Custody is often one of the most emotional issues in a divorce or when an unmarried couple chooses to part ways. While both parents want what’s best for their child, disagreements can arise about where the child should live — especially if a parent wishes to relocate out of state. Importantly, if a shared custody order is in place, a parent cannot simply relocate to another jurisdiction with their child. Under the law, a parent who wishes to move outside of Minnesota may only do so if they have the consent of the other parent or a court order.

When Do You Need Permission to Relocate with Your Child?

Sometimes, a parent wishes to relocate outside of the state for a new job, financial opportunities, remarriage, to be closer to family, or other reasons. But a parent cannot simply leave the state with the child — doing so can result in serious consequences, including sanctions and the issuance of a court order to return the child to Minnesota. While parents are free to enter into an agreement outside of court when it comes to relocation, a court order may be needed in contentious cases. It is always wise to put such an agreement in a stipulated Court Order, to protect both parents.

If a parent wants to relocate, a lengthy custody battle may be avoided by using mediation or the collaborative process to reach a settlement. By utilizing a form of alternative disputes resolution, parents can communicate their concerns in a non-adversarial environment with the assistance of a neutral party. The parents can then submit their agreement in writing to the court for approval. Once a judge signs the agreement, it becomes a court order. Parents would need to return to court to make any changes.

In the event a parent will not consent to the other’s plan to relocate with the child, the parent who is looking to move can petition the court by bringing a Motion to Relocate. However, a court will usually require that the parents engage in a form of alternative dispute resolution before pursuing litigation. Minnesota courts will decide the outcome of a case involving relocation based on the best interests of the child.

How Does a Court Determine that Relocation is in the Best Interests of the Child?

Minnesota courts favor stability for a child and take relocation matters very seriously. If a relocation case must be decided by a court, an evidentiary hearing will be scheduled. The judge will listen to the testimony of both parties and consider evidence regarding the child’s best interests. In determining whether the proposed relocation is in the best interests of the child, a court will consider a variety of factors set forth under Minnesota statute.

The statutory factors a Minnesota judge must evaluate in determining whether to allow relocation include the following:

  • The nature and quality of the relationship between the child and the parent who is requesting the move
  • The child’s relationship with the non-relocating parent and siblings
  • The impact relocation may have on the child’s physical, educational, and emotional development
  • The child’s age and needs
  • Whether the relationship between the child and non-relocating parent can be preserved through a suitable parenting time arrangement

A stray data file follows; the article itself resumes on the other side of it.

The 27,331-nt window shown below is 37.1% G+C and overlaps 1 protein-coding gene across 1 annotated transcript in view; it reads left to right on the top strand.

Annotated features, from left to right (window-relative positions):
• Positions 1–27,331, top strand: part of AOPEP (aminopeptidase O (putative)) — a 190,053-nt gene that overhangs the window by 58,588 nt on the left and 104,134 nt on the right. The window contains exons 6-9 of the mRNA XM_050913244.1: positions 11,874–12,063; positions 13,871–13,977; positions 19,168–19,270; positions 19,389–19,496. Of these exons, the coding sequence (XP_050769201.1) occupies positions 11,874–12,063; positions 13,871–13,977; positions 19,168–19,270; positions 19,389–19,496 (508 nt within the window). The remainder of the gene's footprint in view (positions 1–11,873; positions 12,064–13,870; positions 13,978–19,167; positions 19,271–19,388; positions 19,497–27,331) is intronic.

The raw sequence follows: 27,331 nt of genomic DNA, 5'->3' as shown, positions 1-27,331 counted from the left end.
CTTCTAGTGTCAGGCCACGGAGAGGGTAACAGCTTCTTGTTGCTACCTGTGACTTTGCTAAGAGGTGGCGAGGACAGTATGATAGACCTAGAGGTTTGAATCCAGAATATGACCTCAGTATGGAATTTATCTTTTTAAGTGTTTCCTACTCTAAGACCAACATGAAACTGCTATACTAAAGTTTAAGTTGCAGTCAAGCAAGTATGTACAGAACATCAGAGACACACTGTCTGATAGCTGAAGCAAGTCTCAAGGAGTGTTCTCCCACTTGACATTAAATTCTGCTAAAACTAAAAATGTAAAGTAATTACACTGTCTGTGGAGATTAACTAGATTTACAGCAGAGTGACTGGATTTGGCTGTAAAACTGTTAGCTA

• The child’s preferences, if they are of a mature enough age
  • Any pattern of conduct of the parent seeking relocation to thwart the child’s relationship with the non-relocating parent
  • Whether the relocation will enhance the quality of life for the relocating parent and the child
  • The reasons each parent seeks or opposes relocation
  • The effect of the relocation on the child’s safety and welfare

The burden of proof is on the parent seeking relocation to establish that relocation is in the child’s best interests. However, if the court finds that the parent who is requesting the move was subjected to domestic violence by the other parent, the burden of proof shifts to the parent who is opposed to the move. Notably, Minnesota law specifically prohibits a court from permitting relocation if the purpose of the move is to interfere with the non-relocating parent’s parenting time which was given to them by court order.

A court will deny the parent permission to move if they cannot demonstrate that relocation is in the child’s best interests. If the evidence demonstrates that relocation is in the child’s best interests, a judge will issue an order granting the parent permission to move with the child and parenting time for the non-relocating parent. In addition, the court will divide the costs incurred in connection with parenting time following the relocation.

Contact an Experienced Minnesota Divorce and Family Law Attorney

Both parents have a right to foster a relationship with their child. Whether you are the parent seeking relocation or the party opposing it, it’s essential to have a skillful attorney who can advise you regarding your rights and work with you to create a plan that meets the needs of your family and your child’s best interests. Divorce and family law attorney Louise Livesay has been dedicated to assisting clients in the Twin Cities area resolve their parenting time and divorce matters respectfully and peacefully for more than two decades using alternative dispute resolution methods such as the collaborative process. We welcome you to contact us online for a consultation or by calling 651-294-2338.